Bitterly ironic, again, given that the Crystal Gems lack confidence in their own parenting skills. I mean, that is one interesting dichotomy – the Gems have no confidence in themselves, they have no confidence in Greg… what is Steven? Kid’s stuck in the middle. I’ve said it before and I’ll say it again – I’ll be amazed if the show doesn’t end with him breaking down in front of a therapist.

Greg expresses his distaste of this arrangement the way only he knows how – through song. And I’ll admit that I liked “Wailing Stone” less than I did “Comet”. I dunno. I just think the song here was a bit too on the nose while also not being quite as memorable. It’s not bad or anything, though – clearly, they were going for an improv style full of pent-up anger, and it shows.

Still, he finally has enough, and with a newfound determination (and a remembrance of an earlier conversation with Steven), actually manages to get the message through to Video. A quirky, if not unexpected, use of the Chekov’s Gun trope there – one that combines Greg’s love of music and the show’s love of synthpop with science fiction elements.

And with that, they bear witness, yet again, to Lapis Lazuli.

the-message-lapis-lazuli

Again, let’s go back to the end of Season 1A. After a plethora of largely comic episodes that had faint hints of a dramatic undercurrent, starting with “Coach Steven”, SU began to provide it’s protagonists with an increased aura of pathos – from something as small as Lars and Sadie’s relationship, all the way to Pearl’s self-loathing and Steven’s inability to reconcile the weight his dead mother yielded over the Crystal Gems. The show was building up to something, and that something was Lapis Lazuli, the character that delivered the first strike against the apparent status quo post-Rose.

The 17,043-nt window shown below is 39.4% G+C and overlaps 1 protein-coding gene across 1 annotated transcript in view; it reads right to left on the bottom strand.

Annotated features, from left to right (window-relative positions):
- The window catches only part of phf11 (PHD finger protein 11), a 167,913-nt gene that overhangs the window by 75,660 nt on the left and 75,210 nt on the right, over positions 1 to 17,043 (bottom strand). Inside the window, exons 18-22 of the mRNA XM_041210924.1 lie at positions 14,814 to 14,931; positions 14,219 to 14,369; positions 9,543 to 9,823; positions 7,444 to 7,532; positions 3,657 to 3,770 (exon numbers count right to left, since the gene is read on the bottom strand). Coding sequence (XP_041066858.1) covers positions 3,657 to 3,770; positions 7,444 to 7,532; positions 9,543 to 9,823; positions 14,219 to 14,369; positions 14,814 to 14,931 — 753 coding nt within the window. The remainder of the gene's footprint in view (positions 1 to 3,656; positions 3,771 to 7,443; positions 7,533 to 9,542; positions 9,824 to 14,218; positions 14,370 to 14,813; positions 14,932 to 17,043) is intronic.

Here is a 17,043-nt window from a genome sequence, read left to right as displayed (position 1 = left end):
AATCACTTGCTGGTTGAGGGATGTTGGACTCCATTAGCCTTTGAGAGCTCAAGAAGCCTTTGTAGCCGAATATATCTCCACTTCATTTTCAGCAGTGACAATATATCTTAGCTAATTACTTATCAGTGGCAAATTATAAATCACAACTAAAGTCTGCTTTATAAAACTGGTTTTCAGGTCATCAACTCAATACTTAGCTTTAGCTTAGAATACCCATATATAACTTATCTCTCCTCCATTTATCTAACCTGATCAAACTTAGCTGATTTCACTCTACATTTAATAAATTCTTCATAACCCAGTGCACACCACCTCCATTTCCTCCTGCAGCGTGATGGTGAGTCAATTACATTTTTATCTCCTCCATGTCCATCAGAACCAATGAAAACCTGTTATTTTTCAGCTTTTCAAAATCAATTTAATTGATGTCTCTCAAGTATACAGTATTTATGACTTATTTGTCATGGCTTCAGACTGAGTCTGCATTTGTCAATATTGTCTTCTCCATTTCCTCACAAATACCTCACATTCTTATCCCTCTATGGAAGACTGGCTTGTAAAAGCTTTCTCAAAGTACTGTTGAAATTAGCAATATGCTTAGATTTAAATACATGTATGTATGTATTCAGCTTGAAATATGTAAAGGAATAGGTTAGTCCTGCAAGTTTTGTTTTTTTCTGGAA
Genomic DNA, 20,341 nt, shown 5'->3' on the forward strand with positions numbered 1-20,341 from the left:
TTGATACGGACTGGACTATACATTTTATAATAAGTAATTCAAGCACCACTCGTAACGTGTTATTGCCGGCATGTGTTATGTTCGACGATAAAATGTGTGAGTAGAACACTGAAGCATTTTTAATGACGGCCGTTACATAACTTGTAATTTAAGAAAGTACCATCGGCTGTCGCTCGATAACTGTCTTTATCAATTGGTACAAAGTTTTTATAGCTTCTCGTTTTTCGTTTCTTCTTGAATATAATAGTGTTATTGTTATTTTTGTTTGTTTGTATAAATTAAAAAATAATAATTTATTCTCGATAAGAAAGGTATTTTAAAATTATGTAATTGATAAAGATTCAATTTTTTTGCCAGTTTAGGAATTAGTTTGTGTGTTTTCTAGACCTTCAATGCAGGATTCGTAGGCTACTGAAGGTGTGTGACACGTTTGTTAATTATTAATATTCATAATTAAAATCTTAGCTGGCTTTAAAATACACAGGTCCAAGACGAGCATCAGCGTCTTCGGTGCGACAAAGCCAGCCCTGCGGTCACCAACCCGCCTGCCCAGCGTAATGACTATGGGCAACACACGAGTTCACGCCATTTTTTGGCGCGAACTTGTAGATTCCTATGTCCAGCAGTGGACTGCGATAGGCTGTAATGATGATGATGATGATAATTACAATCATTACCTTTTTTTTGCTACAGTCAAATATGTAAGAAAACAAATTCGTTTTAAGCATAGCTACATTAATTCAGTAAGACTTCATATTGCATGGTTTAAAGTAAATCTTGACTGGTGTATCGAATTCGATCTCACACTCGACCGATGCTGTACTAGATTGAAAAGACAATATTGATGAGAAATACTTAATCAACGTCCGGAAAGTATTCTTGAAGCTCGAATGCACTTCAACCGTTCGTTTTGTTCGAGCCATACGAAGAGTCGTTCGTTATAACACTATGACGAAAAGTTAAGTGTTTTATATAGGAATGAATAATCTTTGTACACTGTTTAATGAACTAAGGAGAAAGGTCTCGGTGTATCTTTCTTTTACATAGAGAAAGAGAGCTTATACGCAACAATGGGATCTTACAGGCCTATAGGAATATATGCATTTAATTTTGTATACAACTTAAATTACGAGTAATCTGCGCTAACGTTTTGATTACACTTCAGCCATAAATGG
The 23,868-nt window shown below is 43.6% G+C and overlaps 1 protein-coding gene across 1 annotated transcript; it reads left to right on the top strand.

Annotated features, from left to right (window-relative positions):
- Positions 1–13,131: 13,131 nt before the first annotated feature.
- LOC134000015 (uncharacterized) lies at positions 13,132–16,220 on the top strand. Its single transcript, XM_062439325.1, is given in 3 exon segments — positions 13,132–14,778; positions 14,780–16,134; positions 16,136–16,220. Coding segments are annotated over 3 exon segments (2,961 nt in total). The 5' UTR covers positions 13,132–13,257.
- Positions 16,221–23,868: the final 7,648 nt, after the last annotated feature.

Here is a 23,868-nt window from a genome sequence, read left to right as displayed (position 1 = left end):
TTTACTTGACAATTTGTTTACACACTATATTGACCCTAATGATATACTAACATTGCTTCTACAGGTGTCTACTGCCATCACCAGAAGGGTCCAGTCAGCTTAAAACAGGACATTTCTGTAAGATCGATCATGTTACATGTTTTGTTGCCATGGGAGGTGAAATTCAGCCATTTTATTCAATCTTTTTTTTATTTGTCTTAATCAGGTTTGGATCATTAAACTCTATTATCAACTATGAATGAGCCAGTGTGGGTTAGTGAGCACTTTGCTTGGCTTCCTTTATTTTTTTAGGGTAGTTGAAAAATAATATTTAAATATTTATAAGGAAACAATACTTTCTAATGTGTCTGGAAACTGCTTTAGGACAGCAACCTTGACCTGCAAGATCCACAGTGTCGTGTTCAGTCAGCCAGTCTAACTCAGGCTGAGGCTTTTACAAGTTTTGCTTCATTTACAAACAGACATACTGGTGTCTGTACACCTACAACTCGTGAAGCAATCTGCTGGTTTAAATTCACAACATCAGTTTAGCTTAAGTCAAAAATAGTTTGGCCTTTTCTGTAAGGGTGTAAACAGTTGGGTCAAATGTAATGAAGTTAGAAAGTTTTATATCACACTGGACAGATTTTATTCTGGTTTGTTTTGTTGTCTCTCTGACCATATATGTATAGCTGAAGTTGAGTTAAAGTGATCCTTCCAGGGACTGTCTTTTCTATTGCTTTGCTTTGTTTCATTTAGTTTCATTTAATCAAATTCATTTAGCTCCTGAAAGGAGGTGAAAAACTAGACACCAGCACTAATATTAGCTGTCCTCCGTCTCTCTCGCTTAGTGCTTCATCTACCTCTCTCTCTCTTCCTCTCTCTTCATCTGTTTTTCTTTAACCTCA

It was Lazuli that brought to our attention the whole Homeworld society. It was her that shattered the aura of peace that seemed to encompass the Crystal Gems. And now, it’s her that tells them that their conceptions of Homeworld no longer hold any water (heh) – they’ve evolved beyond compare technologically, and are now out for the Crystal Gems’ heads. This is the warning – surrender peacefully or prepare for an unfathomable hell.

I don’t think it’s an accident that Lazuli has thus far been used as the agent to raise the show’s stakes. She’s a tragic figure, imprisoned by the Crystal Gems for so long, willing to damn the Earth just to flee her hell, and just as she gets back to Homeworld, she learns that the society is out for blood, for his own friend… all because Peridot followed through on her threat.

There’s also a particular irony in the fact that Greg’s comparatively outdated technology was used to inform the Crystal Gems that Homeworld has advanced far beyond their capabilities. Dual-edged sword there – and one that merely serves to twist the knife in the Crystal Gem’s hubris, to underscore that they are screwed.

Surprisingly, Garnet… isn’t as outwardly terrified as the others. I mean, yeah, she’s freaked out at this turn of events, but she actually comes forward to thank Greg. While it reflects well on her stoic and measured nature, consider that so far, Pearl and Amethyst had volatile reactions when Rose was concerned. Amethyst turned into the deceased to mock Greg, and Pearl suffered a breakdown of epic proportions when her image of the dead was shattered. Not that Garnet didn’t have a relationship with Rose, it’s just that her personality (and composition) tempers her emotions and makes her more open to Greg. Also, she got her goal – learning what was in the message.